When it comes to special education, Washington charter public schools are setting a high bar, new research shows

Seattle—A recent study conducted by the Center on Reinventing Public Education (CRPE) found that charter schools in Washington state, on average, enroll higher percentages of students with disabilities than the state average — and considerably more than the average for charters nationwide.

Here are the major findings from the CRPE study, which evaluated Washington state charter public school enrollment figures between September 2017 and May 2018:

Charter public schools in Washington are serving high rates of students with disabilities.

Like any other public school, charter schools in Washington are legally bound to provide equitable access to any student that would like to enroll, regardless of background or ability.

Researchers found that not only do all Washington’s charter public schools serve students with disabilities, the vast majority of them serve higher percentages of students with special needs than their local district public schools. Washington’s charter public schools serve special education students with disabilities at a significantly higher rate (16.1 percent) than the national charter schools (10.6 percent) and almost all are doing so at rates higher than the state average (12.4 percent.)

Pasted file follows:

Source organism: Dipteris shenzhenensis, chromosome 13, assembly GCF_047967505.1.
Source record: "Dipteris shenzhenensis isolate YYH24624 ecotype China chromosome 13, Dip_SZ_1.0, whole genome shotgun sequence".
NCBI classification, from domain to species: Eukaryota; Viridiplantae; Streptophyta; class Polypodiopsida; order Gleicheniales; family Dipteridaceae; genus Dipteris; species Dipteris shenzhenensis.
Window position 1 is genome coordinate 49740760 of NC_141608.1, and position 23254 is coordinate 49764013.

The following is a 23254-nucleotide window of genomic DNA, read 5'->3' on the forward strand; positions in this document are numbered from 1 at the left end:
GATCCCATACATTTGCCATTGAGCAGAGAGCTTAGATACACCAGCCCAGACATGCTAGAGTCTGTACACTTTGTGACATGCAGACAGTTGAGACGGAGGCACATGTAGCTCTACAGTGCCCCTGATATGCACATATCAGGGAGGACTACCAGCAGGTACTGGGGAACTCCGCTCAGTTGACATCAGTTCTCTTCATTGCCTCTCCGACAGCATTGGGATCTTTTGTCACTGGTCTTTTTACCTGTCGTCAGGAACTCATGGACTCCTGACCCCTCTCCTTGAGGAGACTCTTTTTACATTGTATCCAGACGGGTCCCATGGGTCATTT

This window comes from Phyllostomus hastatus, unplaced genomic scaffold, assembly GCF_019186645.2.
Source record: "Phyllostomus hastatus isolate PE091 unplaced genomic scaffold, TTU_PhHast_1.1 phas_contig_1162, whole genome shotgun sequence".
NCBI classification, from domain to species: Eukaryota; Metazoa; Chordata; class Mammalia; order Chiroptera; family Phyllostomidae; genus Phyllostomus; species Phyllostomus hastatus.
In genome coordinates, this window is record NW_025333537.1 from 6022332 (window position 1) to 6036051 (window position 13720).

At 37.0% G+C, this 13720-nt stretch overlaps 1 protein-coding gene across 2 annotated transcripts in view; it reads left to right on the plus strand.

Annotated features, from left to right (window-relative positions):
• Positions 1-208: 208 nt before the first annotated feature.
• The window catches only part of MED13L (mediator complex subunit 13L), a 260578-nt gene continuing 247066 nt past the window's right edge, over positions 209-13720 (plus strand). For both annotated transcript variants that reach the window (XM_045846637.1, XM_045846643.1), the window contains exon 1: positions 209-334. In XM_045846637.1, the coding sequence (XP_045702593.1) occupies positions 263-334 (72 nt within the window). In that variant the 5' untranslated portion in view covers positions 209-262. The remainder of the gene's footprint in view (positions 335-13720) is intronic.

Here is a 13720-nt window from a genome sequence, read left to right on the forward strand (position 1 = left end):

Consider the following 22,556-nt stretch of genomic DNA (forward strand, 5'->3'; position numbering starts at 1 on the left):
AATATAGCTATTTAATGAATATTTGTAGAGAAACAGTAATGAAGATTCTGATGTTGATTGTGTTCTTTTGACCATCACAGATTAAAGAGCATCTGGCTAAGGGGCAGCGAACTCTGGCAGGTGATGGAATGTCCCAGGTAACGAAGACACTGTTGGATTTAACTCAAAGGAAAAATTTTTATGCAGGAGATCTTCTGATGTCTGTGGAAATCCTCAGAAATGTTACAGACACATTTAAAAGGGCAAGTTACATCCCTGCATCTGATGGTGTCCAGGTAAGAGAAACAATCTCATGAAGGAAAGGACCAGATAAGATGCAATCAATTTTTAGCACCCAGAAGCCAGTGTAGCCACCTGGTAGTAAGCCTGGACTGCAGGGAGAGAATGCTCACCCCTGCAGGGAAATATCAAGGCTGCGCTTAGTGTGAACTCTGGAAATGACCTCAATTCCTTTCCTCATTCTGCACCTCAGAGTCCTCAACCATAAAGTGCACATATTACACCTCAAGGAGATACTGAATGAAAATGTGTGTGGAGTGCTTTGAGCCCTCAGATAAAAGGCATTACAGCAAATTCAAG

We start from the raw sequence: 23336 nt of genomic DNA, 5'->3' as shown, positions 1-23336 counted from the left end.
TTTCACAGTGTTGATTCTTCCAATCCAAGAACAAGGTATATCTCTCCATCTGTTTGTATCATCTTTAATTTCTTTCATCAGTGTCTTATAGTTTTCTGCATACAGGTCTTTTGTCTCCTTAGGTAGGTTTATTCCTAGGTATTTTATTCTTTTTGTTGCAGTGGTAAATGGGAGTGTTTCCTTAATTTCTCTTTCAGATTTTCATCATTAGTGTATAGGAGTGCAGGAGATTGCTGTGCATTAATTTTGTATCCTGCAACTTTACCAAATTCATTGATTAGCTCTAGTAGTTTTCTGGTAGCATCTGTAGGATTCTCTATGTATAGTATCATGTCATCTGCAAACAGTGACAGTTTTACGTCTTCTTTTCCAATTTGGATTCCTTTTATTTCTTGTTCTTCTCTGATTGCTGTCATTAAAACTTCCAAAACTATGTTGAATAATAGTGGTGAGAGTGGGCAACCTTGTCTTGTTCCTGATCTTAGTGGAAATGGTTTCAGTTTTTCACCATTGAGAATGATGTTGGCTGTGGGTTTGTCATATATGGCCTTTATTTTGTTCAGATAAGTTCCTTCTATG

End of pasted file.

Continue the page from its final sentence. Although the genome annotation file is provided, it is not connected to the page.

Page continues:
Washington’s charter public schools are serving special education students with a wide range of disabilities.

Washington state charter public schools serve a higher percentage of student with health impairments than the average district school in the state – 34 percent compared to 21 percent.

Washington’s charter public schools are highly inclusive of special education students. Students with disabilities at Washington’s charters are being educated with their peers without disabilities 80 to 100 percent of the day—a much higher rate (30 percentage points) than the state average.


There is no evidence of push out/counseling out of students at Washington’s charter public schools.

In fact, many of the state’s charter public schools see enrollment increases in special education midyear as more students transfer in. Six of ten Washington state public charter schools saw growth in special education enrollment between September 2017 and May 2018. It was also noted that Washington state only provides funding for up to 13.5 percent of special education students which means that charter public schools do not receive additional funding for any additional special education students.

Download the CRPE brief and explore additional coverage in The Seattle Times and The 74.

 

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RSVP here: bit.ly/WACharters101
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